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 Canaccord Genuity Corp.

Business Owners: Your Most Valuable Asset is You.

Eric Brown - Oct 01, 2021
While there are many insurance options available, the needs of the business and the types of insurance required may change as the business evolves: from the business’s initial development, through its growth and eventually to succession.

For many business owners, one of the most valuable business assets is the business owner themselves: their ability to work, generate income and contribute to the business. As such, having insurance to protect the owner can be an essential component to the business. While there are many insurance options available, the needs of the business and the types of insurance required may change as the business evolves: from the business’s initial development, through its growth and eventually to succession. Beyond protecting the business owner, insurance can also provide other benefits, including minimizing taxes or supporting asset growth.

Here are some potential insurance considerations for business owners at every stage:

Developing Your Business

For business owners just starting out, it may be difficult to think about allocating cash flow to insurance, instead of investing within the business. That said, obtaining some insurance coverage is important to help protect business owners and their families by replacing income in the event the owner is unable to work. There are cost-effective options that can reserve business cash flow to contribute to the business’s growth. Term insurance may be a relatively affordable solution for younger business owners when considering life insurance options to support family members in the event of the business owner’s death. While coverage is considered temporary (i.e., protection ends when the term ends), it can be more cost-effective compared to permanent life insurance.

Critical illness insurance on a term basis may be another consideration to provide protection in the event of a critical illness such as cancer, heart attack or stroke.

Growing Your Business

As a business becomes more established, other forms of insurance may be better placed to provide protection. For example, disability insurance may provide protection in the event of illness or injury, but insurers will generally require a few years of self-employed tax returns before providing coverage (as the amount an individual qualifies for is based on what has been earned over a given period). Overhead insurance covers the cost of fixed monthly overhead expenses to keep a business running until the owner returns from a period of disability.

Key-person insurance names the owner or other key staff as the insured, with the beneficiary as the business. This may provide a financial cushion for the business if there is a sudden loss of an individual who is critical to the business’s operations. The death benefit may be used to provide liquidity to the business so that the company can continue to operate while finding a potential replacement or implement other strategies such as a potential sale or the winding down of the business. Business interruption insurance compensates for lost income in the event of a disaster.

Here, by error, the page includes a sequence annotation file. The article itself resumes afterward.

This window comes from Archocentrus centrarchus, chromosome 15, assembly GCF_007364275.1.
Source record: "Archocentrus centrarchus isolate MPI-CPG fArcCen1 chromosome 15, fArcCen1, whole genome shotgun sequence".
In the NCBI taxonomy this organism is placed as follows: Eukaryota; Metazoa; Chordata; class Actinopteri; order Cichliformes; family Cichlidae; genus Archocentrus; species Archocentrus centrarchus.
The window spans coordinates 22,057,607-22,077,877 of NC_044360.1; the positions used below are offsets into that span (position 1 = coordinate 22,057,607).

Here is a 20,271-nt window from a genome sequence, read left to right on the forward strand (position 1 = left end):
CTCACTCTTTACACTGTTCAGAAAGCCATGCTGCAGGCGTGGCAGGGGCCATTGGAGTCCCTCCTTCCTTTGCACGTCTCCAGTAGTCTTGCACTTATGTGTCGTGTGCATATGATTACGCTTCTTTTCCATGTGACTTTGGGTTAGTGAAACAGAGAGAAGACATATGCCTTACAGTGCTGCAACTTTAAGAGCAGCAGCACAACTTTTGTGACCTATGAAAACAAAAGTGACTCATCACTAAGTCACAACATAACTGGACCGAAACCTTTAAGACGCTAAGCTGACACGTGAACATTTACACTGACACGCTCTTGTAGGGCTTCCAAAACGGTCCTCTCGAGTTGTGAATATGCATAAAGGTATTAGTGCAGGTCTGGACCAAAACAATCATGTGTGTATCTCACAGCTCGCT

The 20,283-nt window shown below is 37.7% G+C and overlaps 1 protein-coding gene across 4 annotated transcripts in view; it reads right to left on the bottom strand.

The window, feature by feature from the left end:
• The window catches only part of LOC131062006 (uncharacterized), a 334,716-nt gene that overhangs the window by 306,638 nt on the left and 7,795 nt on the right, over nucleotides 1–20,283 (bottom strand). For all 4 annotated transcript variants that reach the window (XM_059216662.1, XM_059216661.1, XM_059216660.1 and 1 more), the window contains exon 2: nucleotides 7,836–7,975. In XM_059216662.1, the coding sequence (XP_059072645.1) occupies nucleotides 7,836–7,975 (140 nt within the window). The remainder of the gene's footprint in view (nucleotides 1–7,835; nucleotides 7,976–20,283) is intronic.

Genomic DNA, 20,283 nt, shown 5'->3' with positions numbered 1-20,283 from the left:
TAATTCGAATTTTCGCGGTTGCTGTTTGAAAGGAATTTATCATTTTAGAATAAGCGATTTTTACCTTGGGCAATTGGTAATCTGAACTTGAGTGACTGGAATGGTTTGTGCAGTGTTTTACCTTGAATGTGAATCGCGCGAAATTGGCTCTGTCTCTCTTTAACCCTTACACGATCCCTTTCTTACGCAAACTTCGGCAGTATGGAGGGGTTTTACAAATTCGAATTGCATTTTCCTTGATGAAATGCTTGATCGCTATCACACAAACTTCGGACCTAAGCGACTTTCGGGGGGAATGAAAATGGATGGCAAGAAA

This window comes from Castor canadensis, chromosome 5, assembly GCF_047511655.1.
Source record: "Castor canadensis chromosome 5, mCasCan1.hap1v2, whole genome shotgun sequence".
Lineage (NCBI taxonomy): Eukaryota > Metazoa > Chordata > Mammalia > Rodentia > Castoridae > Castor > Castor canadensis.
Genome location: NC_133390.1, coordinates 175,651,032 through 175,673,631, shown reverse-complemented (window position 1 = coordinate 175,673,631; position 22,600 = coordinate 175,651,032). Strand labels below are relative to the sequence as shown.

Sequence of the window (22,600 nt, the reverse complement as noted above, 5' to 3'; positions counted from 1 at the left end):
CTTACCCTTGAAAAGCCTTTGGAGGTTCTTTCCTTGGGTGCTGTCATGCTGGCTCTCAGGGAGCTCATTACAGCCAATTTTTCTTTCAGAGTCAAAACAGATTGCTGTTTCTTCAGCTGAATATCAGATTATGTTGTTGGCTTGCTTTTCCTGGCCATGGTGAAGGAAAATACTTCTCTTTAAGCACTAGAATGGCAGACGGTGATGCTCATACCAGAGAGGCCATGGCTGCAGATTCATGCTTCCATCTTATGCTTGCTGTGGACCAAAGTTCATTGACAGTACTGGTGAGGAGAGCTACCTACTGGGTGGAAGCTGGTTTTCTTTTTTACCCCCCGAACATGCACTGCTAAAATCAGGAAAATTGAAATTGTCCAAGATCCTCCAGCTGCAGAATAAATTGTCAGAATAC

In the case of a partnership or a business with multiple shareholders, insurance may also help to support a buyout agreement in the event of a partner’s death. If each partner holds a life insurance policy on the other, the proceeds can be used to buy out the partnership interest if something were to happen to one partner.

Insurance can also offer more than just protection. It can help to minimize corporate tax or maximize corporate assets. For example, owning a life insurance policy within the corporation may allow the premiums to be paid with “cheaper” corporate dollars (i.e., income subject to tax at corporate rates that are lower relative to personal tax rates). Or, if a business needs a permanent life insurance policy for key-person, buyout or estate-planning needs, the policy could also be used to invest a portion of the company’s excess profits on a tax-deferred basis.

Succession of Your Business

Insurance can also help to facilitate the succession of a business or a shareholder’s estate planning. Corporate-owned life insurance has the potential to provide liquidity at the time of the owner’s death, which can be helpful to cover terminal tax liabilities when passing along the business. This can be much more effective than taking out a business loan, establishing a sinking fund to address tax payable or having to sell business assets. Funds may also be used as an income-replacement tool for surviving financially-dependent family members. There may also be tax benefits. For example, the death benefit from a life insurance policy held corporately can be distributed to the shareholder(s); anything above the adjusted cost basis can be paid tax-free through the capital dividend account. This often results in 80 percent or more of the death benefit payable without being subject to tax and can be a powerful way to move assets out of a corporation.

As a business owner, you are often the most important asset to your business, so plan ahead and consider protecting yourself. As always, the considerations will depend on your own business’s particular situation. For a more detailed discussion, please get in touch.